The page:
If your listener hasn’t heard of your X and Y, you’re wasting your breath, and if, like me, you can’t find comparable books, don’t force it. But it’s worth giving this technique some thought to see if it works for your project.

Now that I have my literal talking points, I’ll print a gazillion copies and post them around my house and in my car until I can recite them in my sleep.

At the next family wedding (which will be my son’s, so you know I’ll be incapable of ad-libbing a coherent thought) I’ll be ready for the question:

What is your book about?

What IS your book about? Give us your best, conversational description in the comments.

* * * * * *

About Karen

Karen DeBonis writes about motherhood, people-pleasing, and perseverance, an entangled mix told in her debut memoir Growth: A Mother, Her Son, and the Brain Tumor They Survived, forthcoming from Apprentice House Press in 2023. Her work has appeared in the New York Times, HuffPost, The Insider, Today.com, and numerous literary journals.

A happy empty-nester, Karen lives in upstate New York with her husband of forty years. You can see more of her work at www.karendebonis.com.

47 comments on “How To Talk About Your Book”

  1. Vengeance of a Slave is about a young boy, taken to Roman Britain as a slave. It shows how his hatred of the Romans leads first to disaster, but ultimately to the healing of his hatred.

  2. PAPER BAGS is the story of how a secret creates a conflict between a woman’s desire for love and a safe place, and her own Puritan upbringing.

    Thanks Karen, always trying to figure it all out!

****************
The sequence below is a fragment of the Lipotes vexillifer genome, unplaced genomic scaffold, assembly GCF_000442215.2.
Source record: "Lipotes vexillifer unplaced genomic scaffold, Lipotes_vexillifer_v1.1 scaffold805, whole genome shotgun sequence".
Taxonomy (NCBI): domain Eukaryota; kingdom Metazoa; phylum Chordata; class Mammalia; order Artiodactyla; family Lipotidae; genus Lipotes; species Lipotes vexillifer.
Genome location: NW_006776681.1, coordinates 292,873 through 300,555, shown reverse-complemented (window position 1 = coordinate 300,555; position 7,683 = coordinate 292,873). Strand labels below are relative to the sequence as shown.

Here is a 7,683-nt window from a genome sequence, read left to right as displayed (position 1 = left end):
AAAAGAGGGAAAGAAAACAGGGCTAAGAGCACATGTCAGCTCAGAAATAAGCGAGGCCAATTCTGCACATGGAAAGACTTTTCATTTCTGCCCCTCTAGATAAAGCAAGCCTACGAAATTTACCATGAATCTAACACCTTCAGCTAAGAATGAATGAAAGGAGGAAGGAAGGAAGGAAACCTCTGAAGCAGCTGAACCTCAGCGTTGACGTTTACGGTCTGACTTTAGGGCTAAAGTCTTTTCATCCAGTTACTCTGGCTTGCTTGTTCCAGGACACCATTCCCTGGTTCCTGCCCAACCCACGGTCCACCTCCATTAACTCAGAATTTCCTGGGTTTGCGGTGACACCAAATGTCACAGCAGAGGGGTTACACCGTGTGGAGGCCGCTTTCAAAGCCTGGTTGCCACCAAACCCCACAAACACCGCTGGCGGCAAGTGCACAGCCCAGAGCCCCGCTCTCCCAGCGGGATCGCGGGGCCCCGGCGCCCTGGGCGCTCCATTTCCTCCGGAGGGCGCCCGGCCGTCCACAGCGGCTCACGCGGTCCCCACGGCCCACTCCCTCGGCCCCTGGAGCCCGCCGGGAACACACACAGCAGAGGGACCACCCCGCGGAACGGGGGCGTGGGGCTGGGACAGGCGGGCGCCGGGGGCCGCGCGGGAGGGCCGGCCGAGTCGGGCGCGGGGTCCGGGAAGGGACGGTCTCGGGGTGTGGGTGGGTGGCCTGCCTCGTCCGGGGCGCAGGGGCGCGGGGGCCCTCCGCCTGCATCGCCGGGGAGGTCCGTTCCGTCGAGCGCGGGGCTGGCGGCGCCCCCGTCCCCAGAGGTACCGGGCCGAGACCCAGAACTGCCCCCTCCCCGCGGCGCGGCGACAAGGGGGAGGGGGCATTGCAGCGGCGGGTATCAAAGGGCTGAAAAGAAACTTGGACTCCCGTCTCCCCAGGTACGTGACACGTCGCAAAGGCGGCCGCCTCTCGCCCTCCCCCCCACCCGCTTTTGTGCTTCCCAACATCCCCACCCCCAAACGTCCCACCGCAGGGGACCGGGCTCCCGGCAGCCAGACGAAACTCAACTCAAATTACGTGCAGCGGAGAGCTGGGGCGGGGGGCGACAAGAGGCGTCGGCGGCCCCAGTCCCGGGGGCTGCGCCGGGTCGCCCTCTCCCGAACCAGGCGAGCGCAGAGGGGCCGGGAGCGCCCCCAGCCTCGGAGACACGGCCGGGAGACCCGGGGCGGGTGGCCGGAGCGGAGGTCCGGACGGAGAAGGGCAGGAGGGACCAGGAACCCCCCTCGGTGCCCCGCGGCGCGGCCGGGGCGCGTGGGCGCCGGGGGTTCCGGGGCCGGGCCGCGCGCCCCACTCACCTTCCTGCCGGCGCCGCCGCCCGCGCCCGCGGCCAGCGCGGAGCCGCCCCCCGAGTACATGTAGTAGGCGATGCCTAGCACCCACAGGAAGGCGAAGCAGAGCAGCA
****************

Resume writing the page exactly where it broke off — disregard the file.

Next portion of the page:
1. No rest for the weary writer, right Trish, lol? Yours is a great logline. Would you consider breaking it into two sentences for a conversation? "The main character in PAPER BAGS is a woman with a Puritan upbringing. A secret creates a conflict between her desire for love and a safe place, and the values of her childhood."

  3. Here's my attempt for The Hobo Code.

    Abandoned by disinterest and death, Jack must overcome self-doubt and find a way to transport his younger siblings across the country to the safety of family.

    1. It's a great logline, Ellen! I wonder if it would work better in conversation as two sentences?

      Jack, the main character in The Hobo Code, was abandoned by his parents. He has to overcome self-doubt and find a way to get his younger siblings across the country to the safety of family.

      I know--"was abandoned" is horribly passive, right? But that's how we speak.
      "Has to" is poor writing, but typical in conversation. "Must" isn't a word we generally use in conversation. (At least not in my circles, which may be saying something.)

  4. Thank you for this! Great tools and suggestions. I have not written a memoir but my son also had a cancer diagnosis when he was a teenager and as a mother, I can relate to what your memoir is most likely about.

    1. Thanks for letting me know that you found this helpful, Tina. And I'm sorry we connect in a way we'd never have chosen. Having a seriously ill child changes a mother forever. Take care.

  5. Super helpful post, Karen! I've written so many log lines and blurbs for The Witch Whisperer. Here's one: Finding a cure for Willow’s broken magic takes her and the Witch Whisperer on extraordinary journeys from this world through a portal to another realm full of friends, foe, and danger. What will the seekers sacrifice for life and love?